Also love/hate that khorgath you’ve painted/painting up there. You’re making me want to get my hands on even more of those paints now. Quick question: what do you mean by drybrushing shades? I’m a bumbling idjit when it comes to painting techniques and haven’t heard of the term (but then again I don’t know the terms for many of the techniques I try to attempt).

Thanks a lot for your response! :) I will give it a try with smaller ammounts and maybe this will help.

Sorry if I confused you with the "Drybrushing Shades" term, is is actually bollocks. I am an non-native speaker and sometime I get things messed up. I´ve ment just drybrushing to lighten the bright areas up and to keep the black primer in each edge and corner as seen in the picture. All by all I also try to keep a downwards brushstroke so the darker areas a in similar places like shadows would be in zenithal lightning (at least in a rough manner).

Edited by Charleston
changed 'someone' to 'sometime' in line 2

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20190624_225649.jpg.7825dc86134ebfccff19e0f38e91cc0b.jpg

silver and bronze are old gw paint, as is the base, otherwise contrast paints, it was extremely easy to get a rich yellow and a nice cloth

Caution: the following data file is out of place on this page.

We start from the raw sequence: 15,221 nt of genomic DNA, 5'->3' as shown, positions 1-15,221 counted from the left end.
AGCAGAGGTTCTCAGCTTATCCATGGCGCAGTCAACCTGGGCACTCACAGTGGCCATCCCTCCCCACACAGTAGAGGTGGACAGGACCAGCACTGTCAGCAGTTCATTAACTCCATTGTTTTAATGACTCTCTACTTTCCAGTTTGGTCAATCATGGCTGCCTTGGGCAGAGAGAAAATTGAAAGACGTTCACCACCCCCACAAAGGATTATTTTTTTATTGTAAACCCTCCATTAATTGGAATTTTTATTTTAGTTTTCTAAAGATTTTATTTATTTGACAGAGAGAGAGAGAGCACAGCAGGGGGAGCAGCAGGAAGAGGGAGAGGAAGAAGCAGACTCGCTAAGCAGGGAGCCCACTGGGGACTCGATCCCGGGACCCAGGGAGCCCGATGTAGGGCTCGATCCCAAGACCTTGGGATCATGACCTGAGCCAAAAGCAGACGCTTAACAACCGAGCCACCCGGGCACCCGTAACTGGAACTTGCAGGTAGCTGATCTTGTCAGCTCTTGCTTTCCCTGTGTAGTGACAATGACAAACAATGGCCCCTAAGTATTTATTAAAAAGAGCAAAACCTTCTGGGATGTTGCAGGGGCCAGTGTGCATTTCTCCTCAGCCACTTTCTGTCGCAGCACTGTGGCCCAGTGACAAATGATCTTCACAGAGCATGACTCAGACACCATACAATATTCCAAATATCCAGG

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Forgive any amounts of potato this brings, I took quick pictures with my phone while I worked and then cropped them down later.
 
So some background: I wanted to have an easy side project while I work on my #Everchosen entry that I could make large amounts of progress with in a short amount of time, and this turned into me working on a Feral Orks army that will also be playable as a Bonesplitterz army in AoS. The thing is that the Contrast paint definitely has a layer of depth in the color, but I wanted a higher quality result that helps pull the highlight and shadow further than the paint can do on it's own over a flat primer coat. This lead to me treating the paint more like a heavy glaze and doing a bit of prep work on the base coat to get the effect I wanted.
 
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I started with a base coat of Mechanicus Standard Grey out of a rattlecan, followed by a layer of Grey Seer applied from a 45 degree angle to the top of the model and finally a straight down shot of Corax White to hit the highest points.
 
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Here's a bottom shot to try and illustrate the way the paint creates a gradient of shadows to highlights.